We’re tangled, again. The cage was too far from Mola Mola, and that made the capture line too short for attachment. The problem was that once all of the line was pulled out, we thought we could pull the cage a bit closer. With all of the line out, along with the ship’s pitching, we simply got too tangled. We loaded it back in the cage and hauled on deck. The team is now considering attaching the tool bag containing the recovery line to the SSD, rather than to the cage. We should be back in the water within an hour.
Name: Max Woolsey
Title: Undersea Vehicles Engineer
Project/Affiliation w/ECOGIG (Research Scientists): My primary involvement with ECOGIG is operating, maintaining, and modifying the AUVs Eagle Ray and Mola Mola. Additionally, I provide engineering support in the placing and servicing of the ECOGIG seafloor landers and the turn-around of the moorings that are continuously sampling in the Gulf.
Plan of study (Students):
How many research cruises have you been on? Right around 25 cruises, with the early ones mainly focused on seismic work.
What is most enjoyable about this research cruise? The weather has been unusually calm. This makes the vehicle launches and recoveries a breeze. Also, we've had great teamwork between the AUV crew and the enthusiastic students.
What do you like most about your work? I enjoy the continuous engineering challenges presented by the vehicles and their scientific goals.
What are the most challenging aspects of conducting research in an oceanic environment? Operations often continue around the clock, which can be somewhat stressful. Weekends and holidays mean little during the course of a cruise. Because of the extreme conditions at depth and complexity of the vehicles, components must frequently be repaired and replaced, and software must frequently be tuned and modified. In the dynamic conditions at sea, this work can be difficult.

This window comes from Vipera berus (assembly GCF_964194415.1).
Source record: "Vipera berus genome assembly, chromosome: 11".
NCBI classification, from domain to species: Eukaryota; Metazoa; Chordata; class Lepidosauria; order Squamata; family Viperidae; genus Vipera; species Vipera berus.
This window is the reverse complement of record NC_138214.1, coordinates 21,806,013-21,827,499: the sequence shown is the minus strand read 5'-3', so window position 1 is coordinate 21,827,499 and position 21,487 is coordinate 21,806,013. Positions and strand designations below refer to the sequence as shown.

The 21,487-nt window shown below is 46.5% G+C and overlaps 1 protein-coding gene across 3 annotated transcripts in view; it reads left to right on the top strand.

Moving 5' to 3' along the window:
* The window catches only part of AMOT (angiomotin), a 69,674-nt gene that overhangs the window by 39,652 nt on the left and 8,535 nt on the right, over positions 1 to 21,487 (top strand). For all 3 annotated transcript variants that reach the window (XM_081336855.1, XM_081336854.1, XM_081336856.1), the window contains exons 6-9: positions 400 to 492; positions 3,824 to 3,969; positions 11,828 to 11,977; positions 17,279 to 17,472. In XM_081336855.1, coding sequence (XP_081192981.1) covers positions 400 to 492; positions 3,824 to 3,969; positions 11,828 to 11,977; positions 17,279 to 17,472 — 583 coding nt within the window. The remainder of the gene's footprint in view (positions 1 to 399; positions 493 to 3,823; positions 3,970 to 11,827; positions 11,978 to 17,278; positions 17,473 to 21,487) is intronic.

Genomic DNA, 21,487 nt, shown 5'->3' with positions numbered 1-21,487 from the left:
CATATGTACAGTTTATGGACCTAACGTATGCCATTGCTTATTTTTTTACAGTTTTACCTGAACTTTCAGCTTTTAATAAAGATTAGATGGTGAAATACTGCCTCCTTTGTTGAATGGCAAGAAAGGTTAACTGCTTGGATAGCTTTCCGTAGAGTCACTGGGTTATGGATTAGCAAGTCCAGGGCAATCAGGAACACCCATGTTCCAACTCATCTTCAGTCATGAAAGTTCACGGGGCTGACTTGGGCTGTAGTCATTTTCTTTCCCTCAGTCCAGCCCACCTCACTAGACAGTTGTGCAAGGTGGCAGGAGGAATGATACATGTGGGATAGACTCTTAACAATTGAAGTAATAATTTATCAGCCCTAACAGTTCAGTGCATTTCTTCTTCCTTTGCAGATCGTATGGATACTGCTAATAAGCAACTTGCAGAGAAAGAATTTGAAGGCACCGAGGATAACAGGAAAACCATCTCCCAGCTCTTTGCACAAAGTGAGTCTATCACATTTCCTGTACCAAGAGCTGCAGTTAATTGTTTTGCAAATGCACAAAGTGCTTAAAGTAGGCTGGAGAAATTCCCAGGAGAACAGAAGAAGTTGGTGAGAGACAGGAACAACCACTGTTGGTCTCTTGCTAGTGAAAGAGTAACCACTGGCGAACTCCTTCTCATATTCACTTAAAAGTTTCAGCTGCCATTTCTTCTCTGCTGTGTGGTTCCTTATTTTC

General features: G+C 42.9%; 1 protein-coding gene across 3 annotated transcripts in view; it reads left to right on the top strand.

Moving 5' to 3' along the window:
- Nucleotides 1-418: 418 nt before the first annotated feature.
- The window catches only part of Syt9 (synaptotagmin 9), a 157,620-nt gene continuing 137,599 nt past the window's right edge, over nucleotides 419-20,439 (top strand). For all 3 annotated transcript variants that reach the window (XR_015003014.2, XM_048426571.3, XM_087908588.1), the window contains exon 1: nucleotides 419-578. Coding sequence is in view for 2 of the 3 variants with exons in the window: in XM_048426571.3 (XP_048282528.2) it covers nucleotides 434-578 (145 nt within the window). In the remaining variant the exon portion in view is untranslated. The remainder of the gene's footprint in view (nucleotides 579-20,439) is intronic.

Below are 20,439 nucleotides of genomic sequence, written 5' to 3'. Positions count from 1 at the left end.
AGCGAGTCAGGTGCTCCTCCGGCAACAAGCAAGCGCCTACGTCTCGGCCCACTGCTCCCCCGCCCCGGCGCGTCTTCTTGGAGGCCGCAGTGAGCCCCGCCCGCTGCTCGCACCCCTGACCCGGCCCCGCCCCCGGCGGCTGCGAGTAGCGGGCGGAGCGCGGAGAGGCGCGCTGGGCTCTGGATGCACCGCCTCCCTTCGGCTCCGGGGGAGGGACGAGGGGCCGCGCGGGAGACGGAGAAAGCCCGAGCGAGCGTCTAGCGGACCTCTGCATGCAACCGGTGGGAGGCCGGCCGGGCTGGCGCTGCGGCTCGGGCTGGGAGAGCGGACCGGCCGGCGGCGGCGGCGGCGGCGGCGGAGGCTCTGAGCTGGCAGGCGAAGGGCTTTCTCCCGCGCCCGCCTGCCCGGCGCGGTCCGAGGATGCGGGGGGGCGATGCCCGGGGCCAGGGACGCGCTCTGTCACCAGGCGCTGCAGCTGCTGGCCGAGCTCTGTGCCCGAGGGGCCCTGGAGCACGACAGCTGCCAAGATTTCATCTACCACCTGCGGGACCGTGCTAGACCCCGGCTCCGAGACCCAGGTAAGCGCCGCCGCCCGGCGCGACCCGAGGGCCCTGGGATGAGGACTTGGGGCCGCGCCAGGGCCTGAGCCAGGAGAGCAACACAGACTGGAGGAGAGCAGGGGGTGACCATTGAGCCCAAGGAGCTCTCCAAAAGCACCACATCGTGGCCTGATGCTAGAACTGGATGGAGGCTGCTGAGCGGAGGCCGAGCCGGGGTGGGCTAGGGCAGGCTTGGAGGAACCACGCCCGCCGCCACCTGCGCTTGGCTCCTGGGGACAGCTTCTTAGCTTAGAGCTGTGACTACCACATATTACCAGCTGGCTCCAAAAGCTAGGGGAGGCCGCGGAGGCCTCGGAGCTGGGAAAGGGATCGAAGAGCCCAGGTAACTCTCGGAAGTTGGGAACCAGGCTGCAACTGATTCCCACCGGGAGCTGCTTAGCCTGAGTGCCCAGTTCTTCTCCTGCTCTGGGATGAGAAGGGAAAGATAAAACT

How does marine technology help with oceanographic research? The technology we have available determines the way we conduct our research. With the AUVs, we are able to map the seafloor and subbottom structure with a resolution far greater than could be attained by ship operations alone.
Where do you think the future oceanographic research is headed? Specifically in the area of undersea vehicles we are seeing great improvements in batteries, navigation systems, and sensors. With the increased battery capacity comes fewer launch and recovery cycles due to the longer available mission time. New and improved chemical sensors and sonar systems will allow greater measurement capability, and with higher resolution sensors, the need for greater navigational accuracy grows. Autonomous systems will eventually be used more autonomously, but for now, operator presence provides greater oversight and the capability for assessing and correcting vehicle navigation.
September 05, 2013--Operation: Recover Mola Mola